All too often the word 'community' is thrown about like Smarties at a children's party, a 'progressive' economic policy is so vague as to be meaningless and a liberal view of individual rights is not unique to a Labour party built on socialism or social democracy. By legislating for same sex marriage Cameron has come to be seen as liberal minded and progressive, whilst at the same time his Chancellor undermines any belief in collective action to reduce poverty.

I find it difficult to agree with Malik's generalisation that the left adopts a reactionary stance on rights and freedoms. Nor does it seem to me that one can generalise that the left is unwilling to defend free speech. The only Labour MP I know who has suggested limiting free speech is Simon Danczuk who did so in a 'tweet'. Some of the worst offenders in trying to limit free speech are individuals who see themselves as having a liberal view on things like sexual orientation.

If Malik's final paragraph is intended as an outline program for Labour to return to power only one of his three requirements seems to me unique to a socialist or social democratic party; the championing of collective action. Right wing parties can also champion individual rights, particularly when it means a right to exploit others. In the five years after 1945 Labour lived with austerity yet put in place the Welfare State. It did so by ensuring that those who could best afford it bore the heaviest burden.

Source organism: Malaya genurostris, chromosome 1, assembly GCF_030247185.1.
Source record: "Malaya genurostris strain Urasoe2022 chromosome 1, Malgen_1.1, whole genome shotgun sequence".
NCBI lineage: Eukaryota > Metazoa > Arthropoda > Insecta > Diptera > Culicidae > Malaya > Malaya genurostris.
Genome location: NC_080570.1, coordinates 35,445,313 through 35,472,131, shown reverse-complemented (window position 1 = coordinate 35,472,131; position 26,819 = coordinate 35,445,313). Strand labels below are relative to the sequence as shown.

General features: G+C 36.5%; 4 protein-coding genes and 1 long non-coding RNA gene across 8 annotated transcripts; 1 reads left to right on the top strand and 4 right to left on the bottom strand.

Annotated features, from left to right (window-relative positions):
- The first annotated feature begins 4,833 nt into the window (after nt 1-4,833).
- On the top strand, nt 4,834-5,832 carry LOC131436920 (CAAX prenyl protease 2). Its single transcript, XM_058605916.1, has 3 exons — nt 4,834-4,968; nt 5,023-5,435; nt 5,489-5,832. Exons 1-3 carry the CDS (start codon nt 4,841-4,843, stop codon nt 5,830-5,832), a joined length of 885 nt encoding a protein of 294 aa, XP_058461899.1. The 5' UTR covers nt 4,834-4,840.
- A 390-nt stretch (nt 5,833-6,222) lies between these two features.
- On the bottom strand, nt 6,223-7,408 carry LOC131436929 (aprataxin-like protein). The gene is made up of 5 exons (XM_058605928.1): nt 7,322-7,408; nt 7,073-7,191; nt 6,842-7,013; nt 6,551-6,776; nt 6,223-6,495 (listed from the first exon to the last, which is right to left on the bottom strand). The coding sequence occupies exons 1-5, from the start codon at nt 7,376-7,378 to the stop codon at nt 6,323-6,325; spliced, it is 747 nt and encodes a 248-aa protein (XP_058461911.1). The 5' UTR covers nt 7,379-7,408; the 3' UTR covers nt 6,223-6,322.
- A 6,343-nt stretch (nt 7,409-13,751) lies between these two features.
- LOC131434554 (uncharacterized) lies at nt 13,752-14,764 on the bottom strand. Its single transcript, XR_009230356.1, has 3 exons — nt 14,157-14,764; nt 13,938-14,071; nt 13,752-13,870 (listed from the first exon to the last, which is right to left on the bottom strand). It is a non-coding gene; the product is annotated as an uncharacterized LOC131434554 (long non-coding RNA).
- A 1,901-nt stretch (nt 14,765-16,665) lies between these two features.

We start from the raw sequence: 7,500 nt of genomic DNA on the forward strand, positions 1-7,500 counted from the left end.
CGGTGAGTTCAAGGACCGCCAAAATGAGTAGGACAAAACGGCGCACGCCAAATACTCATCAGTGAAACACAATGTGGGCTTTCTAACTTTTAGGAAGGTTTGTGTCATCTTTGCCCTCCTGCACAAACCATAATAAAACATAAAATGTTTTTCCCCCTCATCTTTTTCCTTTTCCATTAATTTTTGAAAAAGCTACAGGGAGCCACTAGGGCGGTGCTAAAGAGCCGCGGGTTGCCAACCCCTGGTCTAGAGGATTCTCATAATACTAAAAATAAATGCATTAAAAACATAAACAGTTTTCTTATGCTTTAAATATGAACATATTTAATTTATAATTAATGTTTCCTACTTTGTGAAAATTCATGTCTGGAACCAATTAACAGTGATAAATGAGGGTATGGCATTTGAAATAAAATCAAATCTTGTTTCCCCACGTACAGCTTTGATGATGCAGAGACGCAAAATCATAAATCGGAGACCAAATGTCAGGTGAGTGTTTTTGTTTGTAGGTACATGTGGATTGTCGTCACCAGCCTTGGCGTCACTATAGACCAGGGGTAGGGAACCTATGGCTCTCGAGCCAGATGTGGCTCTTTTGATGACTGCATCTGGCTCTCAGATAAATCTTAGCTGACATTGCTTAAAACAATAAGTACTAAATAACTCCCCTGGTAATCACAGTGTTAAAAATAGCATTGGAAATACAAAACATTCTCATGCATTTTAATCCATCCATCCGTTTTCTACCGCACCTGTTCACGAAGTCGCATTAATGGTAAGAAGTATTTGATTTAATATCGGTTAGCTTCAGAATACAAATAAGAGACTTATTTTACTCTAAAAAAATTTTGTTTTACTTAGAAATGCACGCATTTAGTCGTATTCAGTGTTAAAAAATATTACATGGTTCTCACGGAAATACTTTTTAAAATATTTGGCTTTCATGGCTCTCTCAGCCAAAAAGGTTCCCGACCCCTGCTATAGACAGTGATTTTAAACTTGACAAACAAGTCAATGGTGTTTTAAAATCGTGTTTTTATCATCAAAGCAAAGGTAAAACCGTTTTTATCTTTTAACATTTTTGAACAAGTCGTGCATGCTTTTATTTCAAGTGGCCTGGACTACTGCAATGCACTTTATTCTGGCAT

Questions about purpose do not occur in vacuo. They have context and the questioner may have their own agenda. A marxist and a social democrat would have very different answers, drawn from their own preoccupations to fall back on.

Nor am I convinced of the relevance of questions like this to voters. The revulsion at the mere mention of Margaret Thatcher may owe more to the general impression she gave than from memories of the miner's strike. Ditto Blair, whose continuing continuing interventions merely remind us of a man keen to line his own pocket and rankle far more than the invasion of Iraq. Jeremy Corbyn please take note.